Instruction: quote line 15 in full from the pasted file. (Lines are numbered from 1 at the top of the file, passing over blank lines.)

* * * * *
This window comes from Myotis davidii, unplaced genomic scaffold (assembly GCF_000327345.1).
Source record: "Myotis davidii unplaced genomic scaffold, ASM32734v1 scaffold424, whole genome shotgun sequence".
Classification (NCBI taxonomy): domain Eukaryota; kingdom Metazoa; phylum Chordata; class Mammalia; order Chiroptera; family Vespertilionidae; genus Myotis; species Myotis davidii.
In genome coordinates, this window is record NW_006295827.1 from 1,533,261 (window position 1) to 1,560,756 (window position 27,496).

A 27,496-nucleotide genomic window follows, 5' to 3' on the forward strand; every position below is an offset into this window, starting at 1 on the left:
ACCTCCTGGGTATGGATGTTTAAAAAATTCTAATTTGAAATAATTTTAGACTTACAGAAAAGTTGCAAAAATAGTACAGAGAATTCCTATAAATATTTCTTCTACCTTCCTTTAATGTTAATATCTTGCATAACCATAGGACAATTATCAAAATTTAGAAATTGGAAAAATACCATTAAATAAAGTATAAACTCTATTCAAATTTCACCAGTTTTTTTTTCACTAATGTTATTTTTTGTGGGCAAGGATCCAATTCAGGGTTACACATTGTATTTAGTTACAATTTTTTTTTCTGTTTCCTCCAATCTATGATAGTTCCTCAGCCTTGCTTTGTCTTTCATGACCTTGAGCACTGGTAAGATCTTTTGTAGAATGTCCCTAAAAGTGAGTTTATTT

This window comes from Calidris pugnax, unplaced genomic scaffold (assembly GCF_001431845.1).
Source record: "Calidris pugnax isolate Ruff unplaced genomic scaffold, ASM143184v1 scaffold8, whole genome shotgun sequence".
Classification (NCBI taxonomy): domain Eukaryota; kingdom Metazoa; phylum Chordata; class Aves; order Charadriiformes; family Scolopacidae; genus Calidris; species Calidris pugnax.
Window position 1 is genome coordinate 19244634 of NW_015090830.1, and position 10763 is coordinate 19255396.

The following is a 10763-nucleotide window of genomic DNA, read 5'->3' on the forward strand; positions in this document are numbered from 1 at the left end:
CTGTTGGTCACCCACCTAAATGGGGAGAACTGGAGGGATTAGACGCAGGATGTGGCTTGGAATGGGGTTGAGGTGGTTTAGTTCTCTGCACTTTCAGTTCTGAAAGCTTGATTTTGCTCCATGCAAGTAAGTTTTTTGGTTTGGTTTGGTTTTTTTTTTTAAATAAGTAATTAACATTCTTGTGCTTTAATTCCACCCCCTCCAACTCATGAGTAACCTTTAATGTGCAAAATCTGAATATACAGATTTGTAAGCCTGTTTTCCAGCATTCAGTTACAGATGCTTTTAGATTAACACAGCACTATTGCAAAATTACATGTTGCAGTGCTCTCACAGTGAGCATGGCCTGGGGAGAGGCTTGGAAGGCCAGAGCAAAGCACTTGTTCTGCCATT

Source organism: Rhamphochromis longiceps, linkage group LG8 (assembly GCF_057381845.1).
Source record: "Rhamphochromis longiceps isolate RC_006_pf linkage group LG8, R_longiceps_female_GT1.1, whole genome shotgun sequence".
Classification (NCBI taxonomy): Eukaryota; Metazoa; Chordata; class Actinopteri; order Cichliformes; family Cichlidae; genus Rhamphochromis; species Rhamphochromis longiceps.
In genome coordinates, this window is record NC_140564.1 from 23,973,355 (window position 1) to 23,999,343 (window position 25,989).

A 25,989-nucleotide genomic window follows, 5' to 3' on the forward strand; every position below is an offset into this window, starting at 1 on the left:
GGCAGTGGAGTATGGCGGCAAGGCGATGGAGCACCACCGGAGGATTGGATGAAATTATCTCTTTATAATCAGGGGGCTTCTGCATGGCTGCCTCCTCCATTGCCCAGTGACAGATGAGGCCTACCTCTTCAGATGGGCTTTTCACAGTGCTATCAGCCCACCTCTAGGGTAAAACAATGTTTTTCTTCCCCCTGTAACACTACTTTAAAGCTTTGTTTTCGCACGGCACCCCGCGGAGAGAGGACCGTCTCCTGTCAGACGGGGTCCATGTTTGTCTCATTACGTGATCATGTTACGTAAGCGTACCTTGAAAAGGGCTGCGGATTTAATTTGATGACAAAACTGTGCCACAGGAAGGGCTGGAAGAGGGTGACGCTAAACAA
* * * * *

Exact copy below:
Classification (NCBI taxonomy): Eukaryota; Metazoa; Chordata; class Actinopteri; order Cichliformes; family Cichlidae; genus Rhamphochromis; species Rhamphochromis longiceps.